Janine Kennedy is a chef, teacher and food writer – and she says it’s time women stopped being ‘man pleasers’ and male chefs moved over more.
She’s also a woman with a vision. She thrives in the Irish food community and is an ardent advocate of good food and women’s rights in the kitchen.
Although we’ve never met, I feel a sense of kinship with Janine. Like me, she is a foreigner in Ireland (she’s Canadian, but to be fair we’re white women from rich countries so we’re top of the food chain when it comes to foreigners).
This can come with some challenges, but instead of getting bogged down, she has inserted herself into the Irish food industry community. I like to think I have done the same.
Her and I have similar beliefs and values in the main and as I’m putting this post together, I’m smiling and nodding at her answers to my question. She’s my kind of woman.
The School Of Food is a superb, funded concept, and is currently recruiting for (paid) students.
Finally, in September, Janine will be putting on a five-course dinner, with local producers. This will done in conjunction with The Green Sheep in Thurles. Keep an eye on her Facebook page for announcements and details of the night.
I’m talking to women the Irish food industry. How did your career path bring you here?
Funny – my career had nothing to do with how I ended up in Ireland. I was an opening chef for a very large hospitality company in Toronto – working for a celebrity chef, opening unique concept restaurants all over the city, that kind of thing – and when my husband (who is Irish) and I discovered we were expecting our first child.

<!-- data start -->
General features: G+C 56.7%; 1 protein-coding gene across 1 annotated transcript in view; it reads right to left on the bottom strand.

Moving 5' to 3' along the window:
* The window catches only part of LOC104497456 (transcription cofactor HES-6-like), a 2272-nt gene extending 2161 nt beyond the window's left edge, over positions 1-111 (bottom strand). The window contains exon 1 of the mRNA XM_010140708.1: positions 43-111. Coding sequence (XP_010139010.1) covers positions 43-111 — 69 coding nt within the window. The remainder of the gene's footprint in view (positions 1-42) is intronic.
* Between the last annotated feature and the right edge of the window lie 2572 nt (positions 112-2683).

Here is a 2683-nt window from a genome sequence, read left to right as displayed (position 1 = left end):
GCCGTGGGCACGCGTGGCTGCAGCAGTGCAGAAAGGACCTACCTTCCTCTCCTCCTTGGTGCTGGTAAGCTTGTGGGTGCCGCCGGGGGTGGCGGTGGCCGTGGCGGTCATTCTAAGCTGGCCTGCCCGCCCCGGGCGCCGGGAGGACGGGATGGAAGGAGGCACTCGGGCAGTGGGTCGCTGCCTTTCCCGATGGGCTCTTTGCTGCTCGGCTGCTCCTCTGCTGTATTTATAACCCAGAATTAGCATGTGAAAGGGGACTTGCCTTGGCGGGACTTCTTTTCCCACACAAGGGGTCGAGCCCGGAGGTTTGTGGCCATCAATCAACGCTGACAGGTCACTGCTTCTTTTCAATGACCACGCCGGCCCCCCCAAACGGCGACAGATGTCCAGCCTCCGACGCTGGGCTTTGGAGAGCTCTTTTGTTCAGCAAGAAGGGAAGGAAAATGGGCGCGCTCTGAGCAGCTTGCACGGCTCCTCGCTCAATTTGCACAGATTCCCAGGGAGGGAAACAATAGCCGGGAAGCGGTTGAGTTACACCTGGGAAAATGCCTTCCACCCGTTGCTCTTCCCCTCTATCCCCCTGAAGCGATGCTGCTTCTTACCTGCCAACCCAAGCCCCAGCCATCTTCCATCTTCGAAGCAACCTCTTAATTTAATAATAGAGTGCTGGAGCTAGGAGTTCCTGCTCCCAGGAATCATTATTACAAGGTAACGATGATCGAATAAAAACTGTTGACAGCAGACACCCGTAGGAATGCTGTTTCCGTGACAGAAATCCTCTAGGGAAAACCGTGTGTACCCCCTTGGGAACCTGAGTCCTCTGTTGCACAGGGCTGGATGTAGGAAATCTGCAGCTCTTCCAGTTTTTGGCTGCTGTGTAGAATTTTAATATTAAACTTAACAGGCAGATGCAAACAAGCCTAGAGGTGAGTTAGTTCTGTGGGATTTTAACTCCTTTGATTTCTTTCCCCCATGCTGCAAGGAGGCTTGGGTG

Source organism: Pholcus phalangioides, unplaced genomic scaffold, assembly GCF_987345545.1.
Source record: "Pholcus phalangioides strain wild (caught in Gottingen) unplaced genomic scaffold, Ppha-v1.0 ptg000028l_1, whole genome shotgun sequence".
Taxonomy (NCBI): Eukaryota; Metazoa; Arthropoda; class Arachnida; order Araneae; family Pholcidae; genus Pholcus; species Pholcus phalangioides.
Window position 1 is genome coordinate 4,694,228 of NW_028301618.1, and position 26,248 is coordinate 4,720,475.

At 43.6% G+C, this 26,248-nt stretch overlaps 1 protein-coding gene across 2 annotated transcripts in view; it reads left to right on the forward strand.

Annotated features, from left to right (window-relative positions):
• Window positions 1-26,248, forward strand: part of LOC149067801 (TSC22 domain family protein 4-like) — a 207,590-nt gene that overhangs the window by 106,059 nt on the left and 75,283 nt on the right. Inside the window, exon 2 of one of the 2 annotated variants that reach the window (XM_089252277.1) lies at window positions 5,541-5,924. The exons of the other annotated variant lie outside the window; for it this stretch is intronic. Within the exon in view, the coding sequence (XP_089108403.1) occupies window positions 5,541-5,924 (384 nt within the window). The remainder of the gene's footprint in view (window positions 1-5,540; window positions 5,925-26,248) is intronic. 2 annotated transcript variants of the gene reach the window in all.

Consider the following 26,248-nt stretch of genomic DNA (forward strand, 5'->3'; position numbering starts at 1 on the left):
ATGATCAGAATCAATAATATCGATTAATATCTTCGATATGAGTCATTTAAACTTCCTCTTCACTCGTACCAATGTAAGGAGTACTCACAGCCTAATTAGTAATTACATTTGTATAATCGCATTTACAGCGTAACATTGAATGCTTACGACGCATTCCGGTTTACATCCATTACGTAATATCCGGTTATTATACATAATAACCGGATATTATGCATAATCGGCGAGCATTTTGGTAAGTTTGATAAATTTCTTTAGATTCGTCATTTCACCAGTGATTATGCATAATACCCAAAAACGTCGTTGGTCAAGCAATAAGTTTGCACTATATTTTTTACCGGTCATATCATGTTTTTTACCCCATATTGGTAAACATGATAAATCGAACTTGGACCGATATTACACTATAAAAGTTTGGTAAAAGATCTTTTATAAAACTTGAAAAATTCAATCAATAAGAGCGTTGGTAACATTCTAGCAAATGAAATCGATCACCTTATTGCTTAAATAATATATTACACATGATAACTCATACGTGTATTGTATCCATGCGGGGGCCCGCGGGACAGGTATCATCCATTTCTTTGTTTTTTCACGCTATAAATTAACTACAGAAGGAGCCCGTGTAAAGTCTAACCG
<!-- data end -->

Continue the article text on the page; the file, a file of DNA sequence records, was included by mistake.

We knew we could never raise our kids in the city. It’s just not who we are. I grew up in the forest, basically, on the east coast of Canada and my husband is a pure Tipperary farm boy. The countryside is all we know.
This move could have been career suicide for me, but it’s actually been the opposite – the best thing I could have ever done.
How does your career fulfil you?
I’m really passionate about feeding people. It’s how I show love to my family and friends. In university, I realised I had to become a chef or a food writer because I was the only one out of my friends who could cook.
I spent a crazy amount of time cooking meals in university and eventually started writing a food column, which taught basic culinary techniques and recipes, for my university newspaper. I even wrote my thesis on fair trade coffee cooperatives (I worked as a barista throughout university).
After university, culinary school was the natural progression. I knew the money wouldn’t be great, but the thing is – when you love what you do, success often follows. And I’ve been very successful as both a chef and a freelance food journalist. As a result, I’m fulfilled in many ways by my career.
What are your professional ambitions? What’s next for Janine Kennedy?
I’m currently teaching a chef training program at the School of Food in Thomastown, Co. Kilkenny and I find it extremely challenging and rewarding. I love seeing students progress in their skills and food knowledge; I love hooking up my students with some of Ireland’s best chefs to continue their food education under their tutelage.
But, as a chef, I can’t let go of the nagging feeling that I need to have my own place. I am a freelancer in every sense of the word – I don’t have a kitchen to call my own. I feel like when I’m ready to lay down food roots and start paying rent (a concept that is terrifying to me; I’m a millennial) I will have achieved my end-goal.
In your opinions, what challenges do women face in the food industry in Ireland?